A word about that ending: it was spiritual and emotional while still very uplifting — and I couldn't stop thinking that the symbolism (or what emerged for me) was a little jagged for this day and age. By this I mean — and correct me if I'm wrong or on an impertinent jag — it seemed like she was saying that the two characters, despite being on the opposite side of slavery, ended up in substantively the same spot in life: both well-adjusted and enrolled in Ph.D. programs in the US — in other words, two young, incredibly talented and smart people with lots of potential. It just seemed like a different message than has been circulating (systemic, intractable racism, for one, which is alluded to in Homegoing but never treated as an existential obstacle to success); you get to this charming end and it sort of — sort of — negates the painful past. Also, the book depicts the one side of the family as complicit in the slave trade; a bold move and kind of surprising to see depicted; the great thing about Homecoming is that the storytelling goes where it wants to go and not where it thinks it needs to be. (If Homegoing moves beyond just a book, I wonder if these choices will be called out — it would be a shame if that happened, in part because I don't think she could have positioned those characters any other way without it seeming like she wanted to poop in the punchbowl. Also, duh, this is what literature is all about.)

Posted: October 30th, 2017 | Author: | Filed under: Books Are The SUVs Of Writing | Tags:

Forgive Me Father

Patricia Lockwood's Priestdaddy memoir has a fun hook: the author's father is a Catholic priest because of a loophole where married converts to Catholicism who were already clergy can become a priest. Lockwood's unusual upbringing is the focus of the book, where the conceit of the story is that she and her husband, down on their luck, move in with her parents in the church housing.

Priestdaddy is a buzzy, fun read. Lockwood is internet famous, so she's funny and readable, and notable for her poetry, so the writing is lyrical and important. That said, the humor often seems nervous, almost defensive, especially early on, weighed down with observational internetty quippiness (not unlike that last bit of non-English) (sometimes it seems the internet is either trolling, snark or humor, and the tone here definitely hits those last two, even if snark is somewhat stale). Later, when things get deep, the poetry weighs in a different way: weighing down the breezy flow of a quick read — stuff like "A sky rose up behind my eyes when I looked at him, a wide sky of clear and ruthless seeing, with a short stunted tree of compassion twisting in the middle of it" — prose that makes you zone out for the next couple of paragraphs while you ponder what exactly that meant. It's not a great fit.

Priestdaddy solves what my very literal mind perseverates on when it comes to memoir writing, which is the yarn-spinning fungibility of truth. I'm the person who is relentlessly asking "Wait, did that really happen?" My take is that the world is much funnier if things really happened the way it is said to have gone down, versus a David Sedaris segment. Lockwood is attuned to this, and there's a magical moment in "The Cum Queens of Hyatt Place" chapter where she literally steps outside the building to look back in at her mother, who is silently arguing with a hotel manager about a stained comforter. She looks in through the window and writes: "The scene begins to unfold, and it's more dramatic than even I expected," as she conveys this crazy telling of what her mother said to the manager. It's a great visual of a yarn being spun.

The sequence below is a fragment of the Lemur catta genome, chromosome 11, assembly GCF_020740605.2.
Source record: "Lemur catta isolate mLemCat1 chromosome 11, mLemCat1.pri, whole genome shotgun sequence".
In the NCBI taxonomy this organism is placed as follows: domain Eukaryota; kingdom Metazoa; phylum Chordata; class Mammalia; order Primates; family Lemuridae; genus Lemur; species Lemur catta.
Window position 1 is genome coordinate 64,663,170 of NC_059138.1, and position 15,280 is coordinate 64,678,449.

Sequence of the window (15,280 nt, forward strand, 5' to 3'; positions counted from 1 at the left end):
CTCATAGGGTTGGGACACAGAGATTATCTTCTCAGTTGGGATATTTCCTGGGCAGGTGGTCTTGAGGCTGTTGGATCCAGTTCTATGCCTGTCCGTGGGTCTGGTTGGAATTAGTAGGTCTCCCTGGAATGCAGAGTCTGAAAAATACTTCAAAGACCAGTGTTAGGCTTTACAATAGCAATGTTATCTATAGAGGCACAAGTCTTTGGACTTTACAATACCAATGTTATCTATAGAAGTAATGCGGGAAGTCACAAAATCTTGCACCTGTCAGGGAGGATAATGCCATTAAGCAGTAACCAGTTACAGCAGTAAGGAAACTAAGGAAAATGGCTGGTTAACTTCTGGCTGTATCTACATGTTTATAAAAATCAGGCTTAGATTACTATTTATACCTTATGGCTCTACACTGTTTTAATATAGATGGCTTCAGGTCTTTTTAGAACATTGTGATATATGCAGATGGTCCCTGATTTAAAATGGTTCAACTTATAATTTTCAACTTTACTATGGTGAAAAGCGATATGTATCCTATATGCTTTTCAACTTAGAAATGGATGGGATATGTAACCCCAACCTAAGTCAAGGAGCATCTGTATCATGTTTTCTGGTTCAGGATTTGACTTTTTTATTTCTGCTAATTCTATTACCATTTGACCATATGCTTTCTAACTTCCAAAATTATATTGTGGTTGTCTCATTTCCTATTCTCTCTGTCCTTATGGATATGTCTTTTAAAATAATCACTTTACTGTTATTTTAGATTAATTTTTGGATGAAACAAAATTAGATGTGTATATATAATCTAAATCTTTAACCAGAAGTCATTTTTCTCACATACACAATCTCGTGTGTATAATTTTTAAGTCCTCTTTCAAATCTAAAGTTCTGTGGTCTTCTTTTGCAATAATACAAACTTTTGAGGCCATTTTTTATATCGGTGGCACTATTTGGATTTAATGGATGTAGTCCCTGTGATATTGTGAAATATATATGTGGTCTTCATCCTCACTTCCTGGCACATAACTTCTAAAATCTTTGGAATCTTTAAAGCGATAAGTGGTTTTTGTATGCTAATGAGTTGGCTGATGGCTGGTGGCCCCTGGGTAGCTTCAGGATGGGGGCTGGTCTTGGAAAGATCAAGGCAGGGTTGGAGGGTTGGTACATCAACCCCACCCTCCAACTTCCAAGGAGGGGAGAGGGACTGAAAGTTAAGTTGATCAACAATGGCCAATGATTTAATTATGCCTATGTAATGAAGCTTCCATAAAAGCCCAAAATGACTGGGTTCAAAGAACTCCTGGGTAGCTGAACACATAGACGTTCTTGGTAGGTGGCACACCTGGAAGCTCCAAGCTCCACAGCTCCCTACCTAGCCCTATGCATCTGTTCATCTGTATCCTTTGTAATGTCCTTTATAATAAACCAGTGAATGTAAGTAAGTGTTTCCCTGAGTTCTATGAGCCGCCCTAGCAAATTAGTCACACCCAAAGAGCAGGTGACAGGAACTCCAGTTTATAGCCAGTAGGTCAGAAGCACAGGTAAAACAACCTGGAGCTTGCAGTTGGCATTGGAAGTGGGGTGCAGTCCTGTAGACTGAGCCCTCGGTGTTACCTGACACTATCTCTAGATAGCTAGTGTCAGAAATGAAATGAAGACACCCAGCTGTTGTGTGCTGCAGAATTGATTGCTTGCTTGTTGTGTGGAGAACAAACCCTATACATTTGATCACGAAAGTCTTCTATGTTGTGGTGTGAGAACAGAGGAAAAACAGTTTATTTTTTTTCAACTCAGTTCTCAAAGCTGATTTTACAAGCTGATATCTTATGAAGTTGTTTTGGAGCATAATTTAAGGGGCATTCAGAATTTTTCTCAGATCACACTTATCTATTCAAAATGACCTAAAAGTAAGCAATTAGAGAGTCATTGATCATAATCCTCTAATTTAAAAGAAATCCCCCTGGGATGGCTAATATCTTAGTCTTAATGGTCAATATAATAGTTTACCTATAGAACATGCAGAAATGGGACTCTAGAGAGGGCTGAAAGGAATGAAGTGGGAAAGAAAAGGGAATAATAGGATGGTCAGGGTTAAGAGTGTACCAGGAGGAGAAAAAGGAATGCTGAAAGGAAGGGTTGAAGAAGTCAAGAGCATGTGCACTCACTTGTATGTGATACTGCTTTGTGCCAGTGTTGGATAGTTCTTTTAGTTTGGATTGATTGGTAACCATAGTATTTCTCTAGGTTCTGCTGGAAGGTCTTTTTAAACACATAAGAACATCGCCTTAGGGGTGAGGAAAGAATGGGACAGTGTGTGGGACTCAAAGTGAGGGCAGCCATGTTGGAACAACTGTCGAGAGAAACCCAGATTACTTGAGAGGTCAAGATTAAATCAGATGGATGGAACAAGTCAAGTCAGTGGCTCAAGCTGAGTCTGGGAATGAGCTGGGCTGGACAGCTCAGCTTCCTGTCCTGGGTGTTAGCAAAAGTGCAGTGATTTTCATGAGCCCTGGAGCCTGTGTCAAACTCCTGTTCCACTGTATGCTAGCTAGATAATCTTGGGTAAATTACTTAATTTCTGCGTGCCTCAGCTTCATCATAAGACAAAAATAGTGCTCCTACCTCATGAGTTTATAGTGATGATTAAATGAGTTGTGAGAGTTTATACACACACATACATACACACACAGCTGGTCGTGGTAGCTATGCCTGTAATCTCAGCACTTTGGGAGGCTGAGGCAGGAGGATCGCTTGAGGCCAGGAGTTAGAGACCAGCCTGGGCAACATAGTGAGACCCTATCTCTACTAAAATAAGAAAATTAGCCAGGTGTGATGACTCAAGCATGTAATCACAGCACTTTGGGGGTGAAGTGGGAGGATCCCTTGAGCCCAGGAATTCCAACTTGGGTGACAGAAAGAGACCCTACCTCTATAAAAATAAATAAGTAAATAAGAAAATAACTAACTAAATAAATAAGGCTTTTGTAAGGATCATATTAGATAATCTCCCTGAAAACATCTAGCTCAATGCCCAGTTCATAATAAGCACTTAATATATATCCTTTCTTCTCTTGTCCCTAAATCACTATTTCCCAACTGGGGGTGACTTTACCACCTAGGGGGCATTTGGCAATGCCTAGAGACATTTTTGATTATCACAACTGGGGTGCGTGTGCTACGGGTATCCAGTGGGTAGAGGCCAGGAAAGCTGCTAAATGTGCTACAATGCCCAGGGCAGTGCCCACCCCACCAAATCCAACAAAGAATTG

On the other hand, somewhere around the middle of Priestdaddy, everyone involved in it — Lockwood, her parents, her husband, her siblings — become self-aware that they're in a memoir, which is when the thing slows down and becomes kind of irrelevant — or at least you start to question the point of the book. She's meticulous about taking notes for the book, and writing about how she's taking notes for the book, and the people she talks to are suddenly concerned with the way they come across in the book, to the point where she acknowledges that her irascible father — the book's title — has probably smoothed his rough edges for the book. It's silly to question why a book exists — books exist because someone paid someone else to write something — but at the very least it seems like she missed out on some of the promise of the blurb. The last chapter is a trip with her mother to Key West — the implication seems to be that it's the result of a windfall from her writing — and . . . not really sure what that's about, but I suppose if you ask whether a book "goes somewhere" this chapter certainly does that.

This being a book about a priest in the Catholic church in this millennium, I suppose it's obvious that a reader would be suspicious about certain details that make Michael Keaton seek to perfect a Boston accent. Don't worry, Priestdaddy gets there, though not right away. When it does happen, it feels almost vulgar, like she's been waiting to tee up the revelation. Maybe not vulgar, but at least like a 9/11 story. Nothing is direct experience more than it's adjacent knowledge, if that makes sense. She makes similar (though less direct) references to Ferguson and 9/11 (as a matter of fact), as well as the sudden death of one of the church's custodians; the writing reaches out toward the topics, like someone dipping their hand into the wind on the interstate, sort of like in a music video, or a Volkswagen commercial.

It's as if she's able to wave away any hint of complicity by taking it on firsthand, regardless of the magnitude (though maybe these days everyone is meant to be culpable for everything). The effect, however, comes off as almost glib — an aside about an old priest who skeeved out her family many years back and who was sent away is wedged in uncomfortably alongside quips and poetical musings: "A real observation suddenly interrupts the flow of toy ones."

I couldn't quite put my finger on the tone until I saw Lena Dunham's Harvey Weinstein op-ed, which nails it:

In the fall of 2016, I performed at a benefit for Hillary Clinton organized by the Weinstein Company. I had heard the rumors. I felt that going onstage under his aegis was a betrayal of my own values. But I wanted so desperately to support my candidate that I made a calculation. We've all made calculations, and saying we're sorry about those calculations is not an act of cowardice. It's an essential change of position that could shift the way we do business and the way women regard their own position in the workplace. I'm sorry I shook the hand of someone I knew was not a friend to women in my industry.

Yes, we've all made "calculations" — but it seems that time was we silently lugged them around with us and didn't think to unpack them so breezily. I don't know if it's a generational thing or what, but there's a type of sincerity that almost borders on insincerity, if that makes any sense. Like Eddie Haskell in a negative image effect, and just as smarmy.

Posted: October 12th, 2017 | Author: | Filed under: Books Are The SUVs Of Writing | Tags: